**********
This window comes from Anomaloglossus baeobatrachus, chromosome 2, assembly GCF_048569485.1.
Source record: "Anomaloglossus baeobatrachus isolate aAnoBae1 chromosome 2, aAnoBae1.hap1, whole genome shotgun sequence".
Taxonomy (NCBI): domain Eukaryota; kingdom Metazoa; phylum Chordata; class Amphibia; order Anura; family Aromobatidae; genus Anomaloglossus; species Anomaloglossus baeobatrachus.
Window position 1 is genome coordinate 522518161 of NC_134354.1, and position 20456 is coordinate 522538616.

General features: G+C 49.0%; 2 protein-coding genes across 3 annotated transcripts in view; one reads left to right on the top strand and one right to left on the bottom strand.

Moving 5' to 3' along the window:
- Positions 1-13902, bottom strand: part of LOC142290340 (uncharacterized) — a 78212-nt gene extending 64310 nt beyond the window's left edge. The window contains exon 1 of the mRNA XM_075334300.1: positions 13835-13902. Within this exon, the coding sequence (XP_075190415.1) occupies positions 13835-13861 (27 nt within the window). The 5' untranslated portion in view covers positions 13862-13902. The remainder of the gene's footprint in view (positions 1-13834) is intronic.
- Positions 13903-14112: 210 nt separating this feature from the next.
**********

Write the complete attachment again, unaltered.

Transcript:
This window comes from Anomaloglossus baeobatrachus, chromosome 2, assembly GCF_048569485.1.
Source record: "Anomaloglossus baeobatrachus isolate aAnoBae1 chromosome 2, aAnoBae1.hap1, whole genome shotgun sequence".
Taxonomy (NCBI): domain Eukaryota; kingdom Metazoa; phylum Chordata; class Amphibia; order Anura; family Aromobatidae; genus Anomaloglossus; species Anomaloglossus baeobatrachus.
Window position 1 is genome coordinate 522518161 of NC_134354.1, and position 20456 is coordinate 522538616.

General features: G+C 49.0%; 2 protein-coding genes across 3 annotated transcripts in view; one reads left to right on the top strand and one right to left on the bottom strand.

Moving 5' to 3' along the window:
- Positions 1-13902, bottom strand: part of LOC142290340 (uncharacterized) — a 78212-nt gene extending 64310 nt beyond the window's left edge. The window contains exon 1 of the mRNA XM_075334300.1: positions 13835-13902. Within this exon, the coding sequence (XP_075190415.1) occupies positions 13835-13861 (27 nt within the window). The 5' untranslated portion in view covers positions 13862-13902. The remainder of the gene's footprint in view (positions 1-13834) is intronic.
- Positions 13903-14112: 210 nt separating this feature from the next.